FUNimation has a number of people that work on various brands within the company, focused on making sure those titles get the right treatment and manage them along their path. Today, we’re talking with one of the more recent hires within FUNimation that should be known to a number of anime fans with Georgia Manry. Georgia, or Gia as many know her, has been involved in the anime scene for quite a long time before coming to FUNimation. What would you consider the highlights?
Gia Manry: Well, at this point I’ve worked for Navarre’s animeOnline, followed by theOtaku, Anime Vice, and finally Anime News Network. I also had the honor to be one of few (or so I’m told) freelancers who got permission to write for both Anime Insider and Newtype USA, although I wrote about anime for one and manga for the other. It’s been an intense and fun road and I’ve been having a blast working with new friends and old at FUNimation. I am actually conducting this interview the day before my one-year anniversary here.
CB: What kind of shift did you have to do mentally once getting in at FUNimation and working with the industry from that side of it?
GM: Perhaps less of one than you might think; in both journalism and anime marketing I am ultimately trying to serve anime fans content that they will enjoy in a format they’ll like, after all.
In terms of practical execution it’s hugely different, of course; as a writer, I’m responsible for every element of the creation of my content. At ANN I also had an editor, and that was pretty much the whole process.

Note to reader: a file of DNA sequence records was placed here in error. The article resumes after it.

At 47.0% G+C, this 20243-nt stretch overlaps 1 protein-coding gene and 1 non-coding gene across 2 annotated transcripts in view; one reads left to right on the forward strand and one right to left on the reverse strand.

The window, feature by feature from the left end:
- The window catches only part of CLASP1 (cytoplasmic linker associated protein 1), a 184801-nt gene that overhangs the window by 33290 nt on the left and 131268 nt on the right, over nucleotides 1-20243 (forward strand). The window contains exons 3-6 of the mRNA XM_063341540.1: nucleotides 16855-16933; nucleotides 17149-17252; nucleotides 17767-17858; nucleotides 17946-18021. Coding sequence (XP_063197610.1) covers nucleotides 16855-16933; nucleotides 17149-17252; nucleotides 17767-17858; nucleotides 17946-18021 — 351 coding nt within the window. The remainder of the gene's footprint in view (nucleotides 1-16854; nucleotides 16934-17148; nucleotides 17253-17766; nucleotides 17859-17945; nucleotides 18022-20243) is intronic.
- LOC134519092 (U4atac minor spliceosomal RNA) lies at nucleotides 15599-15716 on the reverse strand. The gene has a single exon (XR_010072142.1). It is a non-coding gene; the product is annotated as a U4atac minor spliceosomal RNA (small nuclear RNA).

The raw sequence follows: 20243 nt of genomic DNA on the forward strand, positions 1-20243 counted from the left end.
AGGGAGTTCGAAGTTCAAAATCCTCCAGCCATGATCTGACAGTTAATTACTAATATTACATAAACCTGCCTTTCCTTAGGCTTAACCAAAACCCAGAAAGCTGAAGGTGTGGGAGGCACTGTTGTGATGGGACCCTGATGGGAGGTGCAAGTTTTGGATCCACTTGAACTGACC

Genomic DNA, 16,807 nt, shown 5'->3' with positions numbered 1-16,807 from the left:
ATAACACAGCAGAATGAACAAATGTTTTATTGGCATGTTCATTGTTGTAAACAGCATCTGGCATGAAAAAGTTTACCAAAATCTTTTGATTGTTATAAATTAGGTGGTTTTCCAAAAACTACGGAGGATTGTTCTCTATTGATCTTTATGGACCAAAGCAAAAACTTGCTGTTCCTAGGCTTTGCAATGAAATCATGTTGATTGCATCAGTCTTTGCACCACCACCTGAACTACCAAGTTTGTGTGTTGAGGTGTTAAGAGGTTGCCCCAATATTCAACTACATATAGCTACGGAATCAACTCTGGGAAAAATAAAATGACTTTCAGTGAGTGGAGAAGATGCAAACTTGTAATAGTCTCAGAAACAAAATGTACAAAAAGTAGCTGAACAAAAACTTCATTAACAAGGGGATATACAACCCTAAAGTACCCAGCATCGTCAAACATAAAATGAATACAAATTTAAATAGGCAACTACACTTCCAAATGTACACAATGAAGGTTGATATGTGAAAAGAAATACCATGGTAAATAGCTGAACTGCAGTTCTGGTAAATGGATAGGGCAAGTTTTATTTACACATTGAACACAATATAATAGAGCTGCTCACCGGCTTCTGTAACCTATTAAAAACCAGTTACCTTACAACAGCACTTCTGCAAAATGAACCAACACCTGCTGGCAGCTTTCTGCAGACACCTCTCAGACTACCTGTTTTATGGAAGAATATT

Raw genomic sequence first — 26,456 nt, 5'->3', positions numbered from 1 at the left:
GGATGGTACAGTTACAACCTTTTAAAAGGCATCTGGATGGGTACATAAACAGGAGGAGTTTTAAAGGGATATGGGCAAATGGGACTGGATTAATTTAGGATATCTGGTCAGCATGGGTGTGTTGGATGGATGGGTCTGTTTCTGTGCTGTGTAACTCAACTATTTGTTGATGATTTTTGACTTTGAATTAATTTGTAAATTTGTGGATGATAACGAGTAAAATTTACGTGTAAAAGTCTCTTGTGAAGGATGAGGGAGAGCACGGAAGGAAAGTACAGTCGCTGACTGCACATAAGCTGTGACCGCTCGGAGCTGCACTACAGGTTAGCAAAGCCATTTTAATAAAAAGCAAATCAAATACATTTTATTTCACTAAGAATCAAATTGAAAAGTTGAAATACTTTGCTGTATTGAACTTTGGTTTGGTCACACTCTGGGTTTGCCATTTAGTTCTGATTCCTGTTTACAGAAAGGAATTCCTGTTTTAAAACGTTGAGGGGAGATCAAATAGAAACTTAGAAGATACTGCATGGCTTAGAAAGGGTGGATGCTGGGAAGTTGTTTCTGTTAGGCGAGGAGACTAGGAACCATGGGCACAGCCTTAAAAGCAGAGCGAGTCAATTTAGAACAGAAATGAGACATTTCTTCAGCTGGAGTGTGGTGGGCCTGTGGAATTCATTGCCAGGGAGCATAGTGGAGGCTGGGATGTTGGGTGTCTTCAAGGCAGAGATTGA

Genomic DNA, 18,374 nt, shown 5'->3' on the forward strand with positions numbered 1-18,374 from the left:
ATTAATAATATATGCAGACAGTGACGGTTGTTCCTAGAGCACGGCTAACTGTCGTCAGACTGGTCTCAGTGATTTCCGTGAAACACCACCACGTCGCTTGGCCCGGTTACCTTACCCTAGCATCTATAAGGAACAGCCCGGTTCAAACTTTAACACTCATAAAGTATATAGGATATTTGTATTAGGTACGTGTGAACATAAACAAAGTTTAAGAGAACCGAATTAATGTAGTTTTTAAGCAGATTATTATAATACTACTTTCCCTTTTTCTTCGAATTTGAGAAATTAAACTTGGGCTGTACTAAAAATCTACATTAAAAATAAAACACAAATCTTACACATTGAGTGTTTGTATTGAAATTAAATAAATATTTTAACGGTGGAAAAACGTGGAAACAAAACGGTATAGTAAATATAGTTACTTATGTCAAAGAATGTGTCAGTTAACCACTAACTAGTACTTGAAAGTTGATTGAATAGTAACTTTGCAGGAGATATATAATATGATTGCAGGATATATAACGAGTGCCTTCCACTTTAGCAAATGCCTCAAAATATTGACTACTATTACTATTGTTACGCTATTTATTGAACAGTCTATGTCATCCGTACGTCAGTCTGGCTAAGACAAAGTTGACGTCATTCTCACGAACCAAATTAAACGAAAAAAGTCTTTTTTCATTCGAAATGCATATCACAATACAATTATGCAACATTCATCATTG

Working as a brand manager is very much about working with a lot of different people and working with them to get everyone on the same page—so that’s licensing, production, sales, media buying, PR, etc. We all have the same goal (put together a release that gets the most fans excited that we can), but working with such amazing and talented people, there are often a lot of different ideas for how to get there! So part of my job is taking in those ideas and working out a core strategy, and figuring out how (or if) each idea can fit into that strategy. Throw in the practical concerns of timing and budgets and every project is sort of a unique puzzle with an infinite number of possible outcomes.
It’s daunting, but it’s an incredible high when everyone works together and comes up with something that we all like. It’s comparable and maybe even stronger than that feeling when you turn out a piece of content that really hits; sure, you don’t get all the credit, but you have a lot more people to celebrate with.